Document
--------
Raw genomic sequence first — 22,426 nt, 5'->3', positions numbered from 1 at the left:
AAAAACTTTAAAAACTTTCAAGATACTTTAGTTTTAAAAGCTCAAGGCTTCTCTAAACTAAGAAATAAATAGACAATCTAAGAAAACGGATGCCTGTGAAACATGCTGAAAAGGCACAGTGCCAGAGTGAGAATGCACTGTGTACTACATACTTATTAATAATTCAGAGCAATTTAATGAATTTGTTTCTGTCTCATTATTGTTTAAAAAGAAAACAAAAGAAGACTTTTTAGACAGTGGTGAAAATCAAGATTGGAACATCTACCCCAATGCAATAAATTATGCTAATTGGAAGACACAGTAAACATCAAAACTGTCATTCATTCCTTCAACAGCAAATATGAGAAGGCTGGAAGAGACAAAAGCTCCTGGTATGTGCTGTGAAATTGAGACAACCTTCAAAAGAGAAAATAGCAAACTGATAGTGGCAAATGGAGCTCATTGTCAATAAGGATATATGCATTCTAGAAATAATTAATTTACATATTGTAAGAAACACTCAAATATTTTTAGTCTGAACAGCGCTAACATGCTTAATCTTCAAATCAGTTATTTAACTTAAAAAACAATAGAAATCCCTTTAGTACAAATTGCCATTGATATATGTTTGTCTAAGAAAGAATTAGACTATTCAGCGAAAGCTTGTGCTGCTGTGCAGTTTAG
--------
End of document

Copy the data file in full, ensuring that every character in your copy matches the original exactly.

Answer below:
Raw genomic sequence first — 22,426 nt, 5'->3', positions numbered from 1 at the left:
AAAAACTTTAAAAACTTTCAAGATACTTTAGTTTTAAAAGCTCAAGGCTTCTCTAAACTAAGAAATAAATAGACAATCTAAGAAAACGGATGCCTGTGAAACATGCTGAAAAGGCACAGTGCCAGAGTGAGAATGCACTGTGTACTACATACTTATTAATAATTCAGAGCAATTTAATGAATTTGTTTCTGTCTCATTATTGTTTAAAAAGAAAACAAAAGAAGACTTTTTAGACAGTGGTGAAAATCAAGATTGGAACATCTACCCCAATGCAATAAATTATGCTAATTGGAAGACACAGTAAACATCAAAACTGTCATTCATTCCTTCAACAGCAAATATGAGAAGGCTGGAAGAGACAAAAGCTCCTGGTATGTGCTGTGAAATTGAGACAACCTTCAAAAGAGAAAATAGCAAACTGATAGTGGCAAATGGAGCTCATTGTCAATAAGGATATATGCATTCTAGAAATAATTAATTTACATATTGTAAGAAACACTCAAATATTTTTAGTCTGAACAGCGCTAACATGCTTAATCTTCAAATCAGTTATTTAACTTAAAAAACAATAGAAATCCCTTTAGTACAAATTGCCATTGATATATGTTTGTCTAAGAAAGAATTAGACTATTCAGCGAAAGCTTGTGCTGCTGTGCAGTTTAG